Okay, You’ve Declared E-Mail Bankruptcy. Now What?

There’s lots going on in Xconomy-land, so this week’s column will be shorter than usual. Which is probably fine with you, since everyone seems pressed for time these days.

Microsoft is notorious for its lame ad campaigns, but lately the software giant has been putting its finger on the overcommitment problem, through an amusing series of ads for Hotmail under the theme “The New Busy.” As Microsoft implies in its ads, everyone in a knowledge-worker role spends more time than they would like managing stuff like incoming e-mail. I can’t quite see how Hotmail solves that problem—but there’s no doubt it’s a real one.

So, on this subject of being too busy, I want to come back to a 2009 column I wrote about the “e-mail bankruptcy” method for getting over your inbox management blues. I’ve noticed more and more people turning to this technique. Just this week, for example, David Cancel, CEO of Amesbury, MA-based Web analytics startup Performable, tweeted that he was getting ready to do the deed.

Declaring e-mail bankruptcy is simple, and not nearly as painful as its financial namesake. All you have to do is admit to yourself that you’re never going to have time to deal with the huge backlog of unanswered e-mails clogging your inbox, and archive or delete them en masse. (It’s polite to let your frequent correspondents know that you’re doing this, so they can re-message you if they were waiting to hear back about some urgent inquiry.)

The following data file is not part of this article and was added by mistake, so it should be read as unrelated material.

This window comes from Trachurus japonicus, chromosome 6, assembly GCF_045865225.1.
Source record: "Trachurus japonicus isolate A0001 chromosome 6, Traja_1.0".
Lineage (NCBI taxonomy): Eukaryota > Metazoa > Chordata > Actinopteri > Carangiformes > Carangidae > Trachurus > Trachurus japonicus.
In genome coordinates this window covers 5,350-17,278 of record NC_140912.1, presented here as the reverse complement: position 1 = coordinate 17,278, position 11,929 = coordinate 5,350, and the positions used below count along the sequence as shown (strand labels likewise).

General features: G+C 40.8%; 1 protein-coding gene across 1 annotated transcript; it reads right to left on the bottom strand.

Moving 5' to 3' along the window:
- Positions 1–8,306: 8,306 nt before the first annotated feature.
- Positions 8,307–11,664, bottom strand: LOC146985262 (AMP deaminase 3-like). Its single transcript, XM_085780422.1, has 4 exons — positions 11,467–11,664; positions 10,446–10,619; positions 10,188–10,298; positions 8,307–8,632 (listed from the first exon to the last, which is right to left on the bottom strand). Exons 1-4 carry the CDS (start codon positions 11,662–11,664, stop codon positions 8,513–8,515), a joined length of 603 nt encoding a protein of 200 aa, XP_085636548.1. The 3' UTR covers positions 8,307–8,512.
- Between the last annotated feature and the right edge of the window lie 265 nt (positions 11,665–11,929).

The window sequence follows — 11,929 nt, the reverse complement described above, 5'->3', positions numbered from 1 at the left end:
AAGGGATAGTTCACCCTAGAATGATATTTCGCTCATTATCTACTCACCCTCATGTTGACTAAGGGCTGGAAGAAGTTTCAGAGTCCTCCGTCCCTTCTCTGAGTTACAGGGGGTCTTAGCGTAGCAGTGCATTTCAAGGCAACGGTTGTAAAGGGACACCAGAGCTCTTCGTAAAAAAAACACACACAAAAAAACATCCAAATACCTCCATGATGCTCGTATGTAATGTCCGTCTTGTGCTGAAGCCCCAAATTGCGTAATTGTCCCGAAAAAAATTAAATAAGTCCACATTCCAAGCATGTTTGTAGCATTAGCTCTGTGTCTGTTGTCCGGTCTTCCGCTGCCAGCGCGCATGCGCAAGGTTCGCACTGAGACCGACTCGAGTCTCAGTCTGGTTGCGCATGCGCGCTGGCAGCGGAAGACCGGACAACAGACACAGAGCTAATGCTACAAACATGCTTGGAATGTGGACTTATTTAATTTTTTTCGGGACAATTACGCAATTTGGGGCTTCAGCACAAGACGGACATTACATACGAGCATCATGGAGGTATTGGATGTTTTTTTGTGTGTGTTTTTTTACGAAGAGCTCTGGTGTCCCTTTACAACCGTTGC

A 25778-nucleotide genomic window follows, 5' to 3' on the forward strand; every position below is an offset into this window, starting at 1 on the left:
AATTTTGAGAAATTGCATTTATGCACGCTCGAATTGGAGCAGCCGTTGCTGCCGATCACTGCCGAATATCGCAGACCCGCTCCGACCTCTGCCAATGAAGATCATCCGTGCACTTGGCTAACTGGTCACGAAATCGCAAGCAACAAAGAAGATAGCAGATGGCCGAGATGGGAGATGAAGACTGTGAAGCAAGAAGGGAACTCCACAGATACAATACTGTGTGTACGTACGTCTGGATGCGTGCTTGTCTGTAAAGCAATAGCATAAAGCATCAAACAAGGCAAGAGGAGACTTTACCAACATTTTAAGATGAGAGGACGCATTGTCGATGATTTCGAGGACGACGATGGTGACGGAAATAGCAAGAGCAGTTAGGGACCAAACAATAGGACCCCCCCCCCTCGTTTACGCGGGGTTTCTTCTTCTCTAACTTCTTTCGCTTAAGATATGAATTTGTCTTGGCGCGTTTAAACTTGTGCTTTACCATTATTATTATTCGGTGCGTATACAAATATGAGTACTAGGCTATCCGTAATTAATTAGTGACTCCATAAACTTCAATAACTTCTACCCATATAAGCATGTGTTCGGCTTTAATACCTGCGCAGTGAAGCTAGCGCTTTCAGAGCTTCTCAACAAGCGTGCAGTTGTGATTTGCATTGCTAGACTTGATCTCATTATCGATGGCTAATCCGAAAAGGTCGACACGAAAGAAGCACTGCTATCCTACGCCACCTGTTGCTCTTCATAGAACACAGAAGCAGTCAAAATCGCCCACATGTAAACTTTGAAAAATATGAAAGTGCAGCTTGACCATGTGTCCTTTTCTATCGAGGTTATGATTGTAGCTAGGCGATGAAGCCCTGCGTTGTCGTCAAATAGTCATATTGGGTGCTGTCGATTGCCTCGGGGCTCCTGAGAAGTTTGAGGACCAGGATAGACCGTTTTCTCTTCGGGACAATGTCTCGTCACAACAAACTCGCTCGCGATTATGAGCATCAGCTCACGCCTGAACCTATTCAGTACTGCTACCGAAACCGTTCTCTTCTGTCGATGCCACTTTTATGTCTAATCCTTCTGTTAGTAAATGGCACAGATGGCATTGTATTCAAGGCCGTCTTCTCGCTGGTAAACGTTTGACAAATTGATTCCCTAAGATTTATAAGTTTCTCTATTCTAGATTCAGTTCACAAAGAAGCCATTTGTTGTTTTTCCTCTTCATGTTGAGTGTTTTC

But clearing out your inbox is only the first half of the solution to chronic e-mail overload, and it’s the second half that I want to touch on today. The trick is to prevent another backlog from building up by completely emptying your inbox at least once every work day.

Emptying your inbox the first time is easy. But keeping it empty requires vigilance and dedication, as I learned after I deleted some 15,000 unanswered e-mails back in January 2009. I kept to my zero-inbox routine for a couple of months, but then I fell off the wagon, allowing one day’s accumulation of e-mail to build up to a week’s and then a month’s. Pretty soon my unread message count was back up to 3,000. That mountain of e-mail is pretty easy to build up in a hurry if you get 150 to 250 e-mails a day, as I do.

I knew I’d have to go through another bankruptcy eventually, but first I wanted to find some techniques that might help me adhere to the zero-inbox habit. My main challenge—and the big reason I’d given up on my routine—was that it was just taking too long. I’d put in a regular 8, 10, or 12-hour work day, and then I’d have to spend another hour or two getting through all of the stuff in my inbox. Faced with a choice between keeping my inbox empty and having a semblance of a life outside work, I had chosen life.

But after I was seated as a juror on a medical malpractice trial back in March and wound up spending three weeks away from the office, my e-mail log jam grew so tangled that I had to … Next Page »

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Wade Roush is a contributing editor at Xconomy. Follow @wroush

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